What Can 50 kWh Per Day Do for Your Home?

See What 50 kWh Can Do to Power Your Home Energy Systems (Includes 3 Real Life Scenarios!)

Let’s get specific.

If you’re tired of hearing all those easy-to-say but hard-to-prove statements like “Save money with solar power for home energy!” that don’t have any hard numbers to back them up, you’ve come to the right place.

How much energy do the various energy systems in your home actually use? How much can solar power offset them? Now’s your chance to dive into some real numbers. So, let’s get to it!

power home energy, like this stucco home does

Disclaimer: This Is the Internet, Not Stone Tablets

The following information has to make a number of assumptions. It’s impossible to avoid, because every appliance and home energy system is different. They have different efficiencies to begin with, but also different ages, different quality, and all the rest. So don’t take this as truth from on high and then get upset if your numbers turn out a bit different. But what you’re about to see are real numbers. Most come from various pages on Mr. Electricity’s website, an extremely well-researched and well-respected website for all things electricity.

We’re also assuming you have a solar power home energy system that produces 50 kWh per day. Our example does not include a solar power battery system. This too varies depending on the size of the solar array you’ve installed on your home, where you live, the weather, and many other factors. But since most homes are comparable enough in size and we can’t control the weather, 50 kWh per day is a good number to use, though maybe a bit on the high end for some homes. So:

What Can You Power in Your Home’s Energy System With 50 kWh of Solar?

With 50 kWh of solar piping into your home each day, you could run your desktop computer all day for 13 days.

You could run a 2.5-ton central AC system for 14.3 hours (yes, AC is an energy hog). So, assuming you aren’t running air conditioning all day long, solar can power your home’s AC energy needs.

50 kWh per day of solar power also allows you to bake at 350oF in your electric oven for 25 hours, though that might overcook your ham just a bit.

A typical 50 gallon electric water heater uses 385 kWh per month, which is about 12.8 per day, well under the 50 kWh produced daily by your hypothetical home solar energy system.

And now, for the number you’ve all been waiting for: You could run 26 loads of laundry on the warm/cold setting in a top loading washing machine. Use hot water, and it’s a lot less. Use cold/cold, and you can do even more.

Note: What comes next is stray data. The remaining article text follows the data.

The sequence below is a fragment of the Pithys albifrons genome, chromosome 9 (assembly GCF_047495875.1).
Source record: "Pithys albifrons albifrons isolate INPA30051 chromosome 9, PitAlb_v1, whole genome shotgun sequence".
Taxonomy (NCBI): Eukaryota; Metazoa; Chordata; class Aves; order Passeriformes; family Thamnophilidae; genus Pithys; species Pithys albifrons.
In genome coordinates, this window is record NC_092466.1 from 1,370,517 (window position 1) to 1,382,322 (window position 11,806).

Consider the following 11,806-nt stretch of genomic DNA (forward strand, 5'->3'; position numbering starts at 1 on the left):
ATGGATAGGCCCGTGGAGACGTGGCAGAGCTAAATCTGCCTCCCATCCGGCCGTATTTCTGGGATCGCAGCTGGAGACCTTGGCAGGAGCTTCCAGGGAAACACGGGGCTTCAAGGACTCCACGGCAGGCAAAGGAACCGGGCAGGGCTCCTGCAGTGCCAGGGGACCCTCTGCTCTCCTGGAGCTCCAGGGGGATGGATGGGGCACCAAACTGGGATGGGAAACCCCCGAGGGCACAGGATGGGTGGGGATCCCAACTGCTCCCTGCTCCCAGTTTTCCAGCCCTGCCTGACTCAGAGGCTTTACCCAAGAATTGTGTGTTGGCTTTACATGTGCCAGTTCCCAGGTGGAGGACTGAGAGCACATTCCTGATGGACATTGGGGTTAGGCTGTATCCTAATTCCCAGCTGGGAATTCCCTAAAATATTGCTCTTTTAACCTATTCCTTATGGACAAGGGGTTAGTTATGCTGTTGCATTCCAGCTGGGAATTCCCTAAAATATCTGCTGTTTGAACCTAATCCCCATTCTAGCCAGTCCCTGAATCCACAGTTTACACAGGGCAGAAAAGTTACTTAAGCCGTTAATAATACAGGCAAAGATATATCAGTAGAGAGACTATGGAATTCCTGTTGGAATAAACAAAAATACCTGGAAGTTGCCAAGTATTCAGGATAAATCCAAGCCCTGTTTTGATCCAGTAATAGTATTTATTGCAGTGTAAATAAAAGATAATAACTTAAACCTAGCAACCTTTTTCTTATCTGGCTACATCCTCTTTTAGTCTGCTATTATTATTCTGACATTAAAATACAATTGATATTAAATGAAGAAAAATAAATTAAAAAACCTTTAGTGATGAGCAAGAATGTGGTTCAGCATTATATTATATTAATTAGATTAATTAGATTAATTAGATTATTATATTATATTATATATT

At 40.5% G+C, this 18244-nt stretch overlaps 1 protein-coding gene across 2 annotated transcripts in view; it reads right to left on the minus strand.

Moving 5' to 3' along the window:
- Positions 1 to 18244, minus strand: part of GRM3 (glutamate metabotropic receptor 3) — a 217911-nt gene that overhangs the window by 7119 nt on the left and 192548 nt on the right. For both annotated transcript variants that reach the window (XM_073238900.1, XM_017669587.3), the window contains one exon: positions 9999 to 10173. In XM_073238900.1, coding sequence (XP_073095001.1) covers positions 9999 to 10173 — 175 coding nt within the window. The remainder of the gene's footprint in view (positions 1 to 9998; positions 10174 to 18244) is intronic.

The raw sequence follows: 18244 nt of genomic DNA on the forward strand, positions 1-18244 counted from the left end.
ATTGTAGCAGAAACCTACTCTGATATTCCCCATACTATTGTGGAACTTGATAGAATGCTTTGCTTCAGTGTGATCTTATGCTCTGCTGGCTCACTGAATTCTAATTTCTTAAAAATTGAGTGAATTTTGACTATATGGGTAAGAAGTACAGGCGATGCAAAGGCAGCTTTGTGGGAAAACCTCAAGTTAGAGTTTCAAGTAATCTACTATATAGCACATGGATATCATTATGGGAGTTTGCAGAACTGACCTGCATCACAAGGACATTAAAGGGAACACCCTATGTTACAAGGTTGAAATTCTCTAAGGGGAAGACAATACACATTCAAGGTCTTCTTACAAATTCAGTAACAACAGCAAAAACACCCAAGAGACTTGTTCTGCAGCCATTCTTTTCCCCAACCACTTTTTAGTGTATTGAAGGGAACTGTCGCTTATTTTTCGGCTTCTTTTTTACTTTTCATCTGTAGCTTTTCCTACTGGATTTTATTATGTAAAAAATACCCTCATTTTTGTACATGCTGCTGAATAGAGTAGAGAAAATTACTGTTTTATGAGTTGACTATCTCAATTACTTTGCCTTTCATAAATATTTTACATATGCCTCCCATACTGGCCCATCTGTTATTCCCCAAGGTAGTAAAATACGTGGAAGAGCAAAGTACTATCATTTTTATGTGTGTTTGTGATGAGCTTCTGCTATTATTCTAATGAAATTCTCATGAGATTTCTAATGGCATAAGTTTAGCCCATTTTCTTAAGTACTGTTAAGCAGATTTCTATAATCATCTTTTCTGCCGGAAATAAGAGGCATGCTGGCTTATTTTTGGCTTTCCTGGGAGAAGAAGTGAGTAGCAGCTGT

Remember – these are all based on a solar energy production rate of 50 kWh per day, which is 1500 per month.

We can keep going. But to make it fun, and a little more true to life, here are three scenarios that show what 50kWh per day of solar power makes possible for your home energy needs.

Power Your Home’s Energy with Solar: 3 Scenarios

Here’s what you can do with 50 kWh of solar power in one day.

Scenario 1: Sitting on the computer all day in May instead of being outside like you should be

Wash three loads of laundry, dry by hanging (5.7 kWh)

Bake for one hour in the oven (2.0)

Have hot water for the day (12.8)

Computer on for 8 hours (1.28)

Refrigerator on all day (3.6)

Five 60-W lights on 4 hours (1.2) — switch to LED bulbs and save a lot of power.

Run your air conditioning for 6.7 hours (23.4 kWh)

Scenario 2: Big family laundry day in the hot summer

Wash 8 loads of laundry, dry by hanging (15.2)

Have hot water for the day (12.8)

Computer on for 2 hours (0.32)

65-inch plasma TV on for 5 hours (0.95)

Refrigerator on all day (3.6)

Five 100-W lights on 4 hours (2.0) – seriously, LED’s will help.

Run your air conditioning for 4.3 hours (might need a ceiling fan that day!) (15.1 kWh)

Scenario 3: March Madness – Day 1. 16 games on the 65 inch plasma

No laundry. The games are on!

Have hot water for the day (12.8 kWh)

Computer on for 8 hours (1.28)

65-inch plasma TV on for 13 hours (2.47)

Refrigerator on all day (3.6)

Baking for two hours – food for all your friends (4.0)

Five 12-W LED lights on 4 hours (0.24) – see?   Look at how low that is!

Run your air conditioning for 7.3 hours (25.6 kWh)

Of course, your home uses electricity for many other things besides these, but you can see here that a good-sized solar power system can supply many of your home’s energy needs.

Most systems that provide solar energy for homes don’t completely offset your power bill, and that’s not usually the goal. A good target goal is to offset 70% of your average monthly power needs. Some months it will be more, others less.

But now you have some examples of what you can do with solar power. Home energy systems that use consistent amounts of power, like refrigerators and hot water heaters, are the easiest to make predictions about. Figure out your actual numbers, and then see how much solar power you’d need to offset them.

Here’s a table summarizing the data you’ve already seen:

table showing how to Power home energy needs

What can solar power do for your home?

Schedule a time for one of our solar consultants to pay you a visit, and find out!

Learn: How much do solar panels cost?

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